Where technology is heading….or is it already there?!?

11 09 2009

Imagine this scenario.

You wake up; head to work with your cell phone around your wrist. While on the train, you remove the phone from your wrist and open it up as if it were a mini newspaper. You read in real-time about the latest financial news, check the weather for the next few hours and catch the end of your favorite television show you missed when you dozed off the night before. All before arriving at work. Once at work, instead of your whole team sitting at the conference room table beside you, only half of them are physically present. The other half are half way around the world, but in many ways, they are just as involved with the meeting that is about to start as they would be if they were sitting next to you. You can thank telepresence for that.

Ok, ok, before I go on, I should provide some background. Today in class we watched some amazing videos and discussed some fascinating topics relating to technology. Only half of the aforementioned technology is currently available to consumers. Can you guess which one? As much as I would like a wearable cell phone, there is still a way to go before you or I will be toting our own around. The Nokia Morph is the example I am referring to here. It is wild stuff. It is a phone prototype that is wearable, bendable and really defines what is meant by the term multidimensional. Click here to demonstrate my point.

The technology that is currently available is referred to as telepresence. It is expensive; therefore, it is available only to a limited number of large commercial entities that have the kind of dough necessary to construct such a system. Basically, it is a series of interconnected cameras, large, flat panel television screens and audio equipment. When fully set up, you can communicate live with others even though there may be thousands of miles physically between you and your subject. Furthermore, hyper-real technology is coming on fast, meaning that the image you see of your coworkers will appear better than in real life. It really is amazing to think how realistic this current technology is making interpersonal communications across vast distances. I could go on and on forever tossing around ideas relating to this fledgling technology! As my parting words, I ask you to do one thing. Just imagine ways you could use these two technologies I mentioned in your life.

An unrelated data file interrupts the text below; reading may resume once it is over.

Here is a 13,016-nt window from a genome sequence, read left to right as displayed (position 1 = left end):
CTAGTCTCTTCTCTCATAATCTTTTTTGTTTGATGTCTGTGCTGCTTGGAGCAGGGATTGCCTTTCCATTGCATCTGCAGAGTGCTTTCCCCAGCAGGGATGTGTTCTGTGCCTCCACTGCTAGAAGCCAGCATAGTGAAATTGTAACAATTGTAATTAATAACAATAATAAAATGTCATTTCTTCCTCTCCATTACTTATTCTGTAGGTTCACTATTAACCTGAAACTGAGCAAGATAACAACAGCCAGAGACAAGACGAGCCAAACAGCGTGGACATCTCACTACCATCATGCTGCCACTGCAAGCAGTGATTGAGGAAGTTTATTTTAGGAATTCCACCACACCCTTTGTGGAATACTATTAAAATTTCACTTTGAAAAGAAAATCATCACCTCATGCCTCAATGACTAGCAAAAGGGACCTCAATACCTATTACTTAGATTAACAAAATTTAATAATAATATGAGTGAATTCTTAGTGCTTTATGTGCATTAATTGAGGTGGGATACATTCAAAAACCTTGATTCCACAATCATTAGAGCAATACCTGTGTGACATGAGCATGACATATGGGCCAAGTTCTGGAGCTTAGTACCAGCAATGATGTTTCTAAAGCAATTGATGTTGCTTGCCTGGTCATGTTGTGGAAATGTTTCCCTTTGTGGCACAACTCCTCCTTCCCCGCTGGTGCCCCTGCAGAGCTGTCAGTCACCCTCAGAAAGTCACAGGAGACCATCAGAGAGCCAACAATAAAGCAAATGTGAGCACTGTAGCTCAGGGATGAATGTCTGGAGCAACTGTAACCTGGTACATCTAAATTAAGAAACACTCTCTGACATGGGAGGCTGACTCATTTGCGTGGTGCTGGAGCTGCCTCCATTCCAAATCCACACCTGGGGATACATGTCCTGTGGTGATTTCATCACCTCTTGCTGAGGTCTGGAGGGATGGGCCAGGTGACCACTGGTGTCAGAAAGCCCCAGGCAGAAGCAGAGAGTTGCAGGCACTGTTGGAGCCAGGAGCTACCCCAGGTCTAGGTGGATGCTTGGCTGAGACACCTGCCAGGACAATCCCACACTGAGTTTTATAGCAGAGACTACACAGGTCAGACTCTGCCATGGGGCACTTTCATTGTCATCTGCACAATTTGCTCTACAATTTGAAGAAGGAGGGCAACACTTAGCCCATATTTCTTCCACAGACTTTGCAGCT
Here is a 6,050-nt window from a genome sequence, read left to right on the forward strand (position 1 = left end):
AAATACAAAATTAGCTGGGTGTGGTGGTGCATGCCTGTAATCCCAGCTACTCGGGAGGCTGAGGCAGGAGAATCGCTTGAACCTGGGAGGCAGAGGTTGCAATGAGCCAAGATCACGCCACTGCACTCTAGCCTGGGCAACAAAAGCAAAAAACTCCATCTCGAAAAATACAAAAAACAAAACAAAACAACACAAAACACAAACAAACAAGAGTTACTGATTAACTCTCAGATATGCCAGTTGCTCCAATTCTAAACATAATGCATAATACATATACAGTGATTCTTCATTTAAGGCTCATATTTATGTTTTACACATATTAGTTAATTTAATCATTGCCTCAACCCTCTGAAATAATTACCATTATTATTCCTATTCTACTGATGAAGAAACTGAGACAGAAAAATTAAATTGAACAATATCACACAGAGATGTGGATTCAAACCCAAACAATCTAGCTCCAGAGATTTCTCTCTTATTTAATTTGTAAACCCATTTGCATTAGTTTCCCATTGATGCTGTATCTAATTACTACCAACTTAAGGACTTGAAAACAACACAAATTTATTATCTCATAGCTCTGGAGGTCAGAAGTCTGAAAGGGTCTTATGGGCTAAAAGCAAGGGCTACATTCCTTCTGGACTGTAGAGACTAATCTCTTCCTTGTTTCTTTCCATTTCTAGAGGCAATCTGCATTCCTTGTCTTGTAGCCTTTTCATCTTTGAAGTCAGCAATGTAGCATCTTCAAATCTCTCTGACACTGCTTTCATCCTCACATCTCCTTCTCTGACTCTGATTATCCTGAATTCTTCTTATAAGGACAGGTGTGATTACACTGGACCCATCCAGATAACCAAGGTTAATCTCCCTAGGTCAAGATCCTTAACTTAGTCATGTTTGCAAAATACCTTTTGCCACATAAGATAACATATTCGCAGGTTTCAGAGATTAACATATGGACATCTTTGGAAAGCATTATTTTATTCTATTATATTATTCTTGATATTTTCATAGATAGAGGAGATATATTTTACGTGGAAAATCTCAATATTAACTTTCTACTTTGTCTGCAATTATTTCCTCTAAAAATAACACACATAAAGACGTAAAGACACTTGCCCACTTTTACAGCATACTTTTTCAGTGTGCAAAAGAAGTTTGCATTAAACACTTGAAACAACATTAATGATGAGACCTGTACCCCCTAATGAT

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2 responses

11 09 2009
dparsonsmedia

I was also impressed by all the new gadgets we saw in class today, and especially that the technology to make them already exists.

On the topic of Telepresence, my former employer, Nortel, was largely dedicated to the sales of these products, and maintained the network infrastructure for many of its clients that used the system. The systems are VERY cool (I’ve been fortunate enough to have had several meetings via large telepresence rooms), and they really have made some cool advances in making it a fully interactive experience. Depending on what side of the room you are sitting, the microphone that pics you up will actually recognize where your audio is coming from, and transmit your audio to the corresponding speaker on the other end of the call to make it sound like you are coming from that side of the room.

The only downside to these units right now is with eye contact between sites. The cameras are delicately hidden in the center of the main screens as you hold your meeting, and although your first instinct is to speak directly to the person who you are seeing on the screen, you can really only make direct eye contact if you stare into the camera. Just a little thing to get used to doing, but it does throw off first-time users.

Just my 2 cents…

11 09 2009
arush84

That is awesome you have had that first hand experience with the technology!

I do not doubt within the next few years that the idea of business travel as we know it will be a dead one. What is the point of traveling? This technology, if it is made more accessible in price, will affect many other industries, especially those relating to travel.

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